A Sharper Future9 November 2018
Fabio Paron is justly proud of the company which he founded 37 years ago, in July 1981. From small beginnings, his ‘baby’, Globus srl, is now part of a major group of machinery suppliers and is continuing to innovate. Mike Botting visited his company in Galliate
With a small amount of money in capital funding – from his own pocket – Fabio Paron set up his fledgling company in Galliate, not far from Milan in northern Italy and close to his own home, on July 16th, 1981. He called his company Globus and began by offering a service to panel manufacturers, repairing and refurbishing their size-reduction machinery, made by other companies.
Mr Paron is an engineer to the core and he soon changed his business from repair and servicing of other manufacturers’ equipment to building his own-design wood size-reduction machinery. He has since developed many new solutions for the important process of breaking wood down into chips and flakes that can be used in panel production.
For Globus srl to continue to grow its sales internationally, Mr Paron required more than his ingenious engineering ability: he required an international sales set-up and more funding for research and development of his innovations.
In 2013, Globus joined the Imal-Pal group, a well-known and large Italian group of suppliers to the panel industry.
Fabio Paron continues to head up his company and to operate the business independently, while taking advantage of being a part of the Imal-Pal group. If you are wondering what’s in the deal for Imal-Pal, it was all part of developing that group into a supplier of complete lines. In Imal you have a supplier of electronic machinery for gluing and blending, laboratory testing equipment (smartlab, etc) and the DynaSteam press, which injects steam into the mat before the hot press. In Pal, you have a highly-experienced company in the field of handling recycled wood cleaning and processing.
With the addition of Globus’ range of drum chippers and flakers, Imal-Pal could then offer the complete front end – and the continuous press – for particleboard, MDF and OSB plants.
By the end of this year, Globus will supply its first DSG Disc Strander to produce OSB strands with a 30 knife size and with a particular solution which enables the production of a constant strand thickness. Together with the RSG, Globus offers a knife ring flaker with a particular knife setting, where it’s possible to produce microstrands for the core layer of OSB. “Using this kind of set-up gives the possibility for the customer to use second quality logs or chips, which means in Europe they can save up to €40-50/ton of wood used. This is a tremendous saving for OSB manufacturers,” said Salvatore Valvola of Globus’ service department.
When I visited Mr Paron at his factory in June, he was proud to tell me that a YouTube video of his Globus Drum Chipper had received 302,761 views.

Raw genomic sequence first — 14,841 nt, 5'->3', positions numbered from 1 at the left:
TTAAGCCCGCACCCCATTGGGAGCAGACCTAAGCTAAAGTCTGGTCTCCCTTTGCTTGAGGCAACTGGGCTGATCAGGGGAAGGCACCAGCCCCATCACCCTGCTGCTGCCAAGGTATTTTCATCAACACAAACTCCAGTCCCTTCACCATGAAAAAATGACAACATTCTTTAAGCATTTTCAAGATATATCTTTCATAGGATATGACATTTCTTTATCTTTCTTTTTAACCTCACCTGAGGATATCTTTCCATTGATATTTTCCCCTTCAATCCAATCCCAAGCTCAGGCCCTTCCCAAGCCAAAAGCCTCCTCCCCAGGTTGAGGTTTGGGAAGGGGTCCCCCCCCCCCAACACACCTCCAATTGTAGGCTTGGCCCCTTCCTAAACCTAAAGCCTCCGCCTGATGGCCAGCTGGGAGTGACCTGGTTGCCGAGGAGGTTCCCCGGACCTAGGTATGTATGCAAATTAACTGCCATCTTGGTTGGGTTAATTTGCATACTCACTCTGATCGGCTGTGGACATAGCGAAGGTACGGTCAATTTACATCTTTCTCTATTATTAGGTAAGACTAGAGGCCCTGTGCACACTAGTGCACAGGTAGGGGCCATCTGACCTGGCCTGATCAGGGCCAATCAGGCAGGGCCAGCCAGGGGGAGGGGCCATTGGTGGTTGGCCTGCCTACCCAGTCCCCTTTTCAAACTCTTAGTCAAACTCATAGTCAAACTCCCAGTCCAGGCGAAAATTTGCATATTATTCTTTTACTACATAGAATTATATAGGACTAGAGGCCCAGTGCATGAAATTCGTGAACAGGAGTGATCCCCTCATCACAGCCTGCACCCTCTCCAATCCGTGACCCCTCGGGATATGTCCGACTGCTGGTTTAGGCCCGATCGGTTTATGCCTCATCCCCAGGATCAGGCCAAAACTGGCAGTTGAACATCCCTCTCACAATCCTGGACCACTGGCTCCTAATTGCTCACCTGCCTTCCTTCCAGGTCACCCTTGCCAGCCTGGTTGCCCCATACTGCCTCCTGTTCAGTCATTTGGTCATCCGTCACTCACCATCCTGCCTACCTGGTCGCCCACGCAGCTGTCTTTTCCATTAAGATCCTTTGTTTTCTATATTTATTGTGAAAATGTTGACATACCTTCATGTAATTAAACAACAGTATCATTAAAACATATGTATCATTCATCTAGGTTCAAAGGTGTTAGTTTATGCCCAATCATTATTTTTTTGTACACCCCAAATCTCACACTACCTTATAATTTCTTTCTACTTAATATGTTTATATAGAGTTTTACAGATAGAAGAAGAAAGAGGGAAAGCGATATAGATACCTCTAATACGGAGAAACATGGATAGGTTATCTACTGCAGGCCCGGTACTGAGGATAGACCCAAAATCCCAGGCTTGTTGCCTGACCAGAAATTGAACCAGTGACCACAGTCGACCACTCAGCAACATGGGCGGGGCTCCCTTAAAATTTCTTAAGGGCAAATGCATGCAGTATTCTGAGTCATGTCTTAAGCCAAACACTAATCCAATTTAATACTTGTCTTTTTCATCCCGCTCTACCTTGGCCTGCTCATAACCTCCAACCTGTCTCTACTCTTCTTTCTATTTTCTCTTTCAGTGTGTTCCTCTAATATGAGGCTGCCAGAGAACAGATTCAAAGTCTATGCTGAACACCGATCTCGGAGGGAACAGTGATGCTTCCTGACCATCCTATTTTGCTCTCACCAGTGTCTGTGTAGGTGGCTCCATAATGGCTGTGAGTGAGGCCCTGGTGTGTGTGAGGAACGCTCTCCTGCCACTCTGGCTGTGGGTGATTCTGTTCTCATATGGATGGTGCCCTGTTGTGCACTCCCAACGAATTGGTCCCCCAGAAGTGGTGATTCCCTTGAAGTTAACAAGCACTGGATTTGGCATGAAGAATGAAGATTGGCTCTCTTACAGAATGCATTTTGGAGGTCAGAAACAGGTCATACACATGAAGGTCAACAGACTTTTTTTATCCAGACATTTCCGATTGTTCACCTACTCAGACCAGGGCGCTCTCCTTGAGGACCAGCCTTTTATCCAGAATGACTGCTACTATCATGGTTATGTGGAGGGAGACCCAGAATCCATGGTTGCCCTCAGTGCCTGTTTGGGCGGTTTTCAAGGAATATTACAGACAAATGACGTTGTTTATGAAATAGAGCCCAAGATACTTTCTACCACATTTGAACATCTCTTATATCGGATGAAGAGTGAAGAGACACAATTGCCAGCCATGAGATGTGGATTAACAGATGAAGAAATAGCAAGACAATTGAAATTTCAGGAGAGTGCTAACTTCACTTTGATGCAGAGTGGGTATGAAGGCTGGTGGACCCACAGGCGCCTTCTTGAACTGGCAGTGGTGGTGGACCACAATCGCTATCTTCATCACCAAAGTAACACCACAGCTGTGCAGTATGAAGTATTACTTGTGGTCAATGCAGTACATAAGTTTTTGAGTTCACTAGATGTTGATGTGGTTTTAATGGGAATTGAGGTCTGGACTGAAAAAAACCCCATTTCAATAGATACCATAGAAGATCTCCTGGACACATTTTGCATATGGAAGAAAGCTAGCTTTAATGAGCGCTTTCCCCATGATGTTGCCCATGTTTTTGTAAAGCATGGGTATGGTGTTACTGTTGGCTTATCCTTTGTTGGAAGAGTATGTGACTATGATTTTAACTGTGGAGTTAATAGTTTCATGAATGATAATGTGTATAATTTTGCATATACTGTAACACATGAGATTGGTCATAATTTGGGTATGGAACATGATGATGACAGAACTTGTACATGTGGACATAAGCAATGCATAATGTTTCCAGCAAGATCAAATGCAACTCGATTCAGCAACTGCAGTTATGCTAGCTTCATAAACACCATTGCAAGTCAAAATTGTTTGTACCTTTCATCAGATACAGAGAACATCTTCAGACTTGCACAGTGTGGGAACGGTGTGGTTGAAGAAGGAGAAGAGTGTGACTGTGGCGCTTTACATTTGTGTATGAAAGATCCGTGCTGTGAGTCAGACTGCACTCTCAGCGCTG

One of Globus’ latest product launches was the Sharpening Room (WBPI April/ May 2018, p49). Briefly, this collection of machines automatically removes, sharpens and replaces the blades of a knife ring flaker in one hour. At the heart of that process is a six-axis robot which handles the blades. It also has a stacker for the blades, which in the latest version is revolving rather than static, giving increased blade storage capacity.
Also new on this ‘Evo2’ of the Sharpening Room is the ability to add a second robot to increase the capacity for an extra knife ring flaker, without buying another complete Sharpening Room. “I intend to take a Sharpening Room to the Ligna exhibition in May 2019 and show it on the Imal-Pal-Globus group stand there in Hannover, Germany,” said Mr Paron.
The first Sharpening Room went to Poland, with another going to Australia.
Worthy of particular mention are the wear shoes, said Mr Paron. “When the wear shoes in a knife ring flaker need changing, it is normally a heavy and difficult job, and companies tend to postpone it as long as possible,” he explained. “But it is a disaster if a wear shoe breaks, costing a minimum of €100,000.
“With the Sharpening Room, wear shoes are automatically checked after every eight hours of operation and when they approach the limit of wear, there is a flashing alarm system to say ‘change the wear plates’. At this point the robot will ‘go to sleep’ until it is done. The wear shoes do still have to be changed manually.”
Mr Paron went on to explain that the Sharpening Room can be adapted to any thickness of flakes required for different thicknesses of panels.
“The most stupid, banal, work of any sharpening room is the knife changing and sharpening,” advised Mr Paron. “The most important part of our Sharpening Room is the process control: you have total control, from start to finish, of the sharpening process.”
When we toured the Galliate factory floor, there was an Evo2 Sharpening Room under construction, together with six knife ring flakers.
“At present, we make one flaker every 10 days, but we are aiming for one per week,” said Mr Paron.
“Our biggest market is currently China and we recently had a delegation of 30 visitors from the Chinese Panel Association.” The future for Globus is looking promising, with the company continuing to grow. At the time of my visit in June, Globus was building a new milling hall (it already has three milling machine lines) and in 2019 will buy an adjacent, empty, factory for further expansion. That will at least get rid of the 13m shipping containers currently being used in the yard for storage.
Fabio Paron’s ‘baby’ has certainly grown up – and is obviously continuing to grow.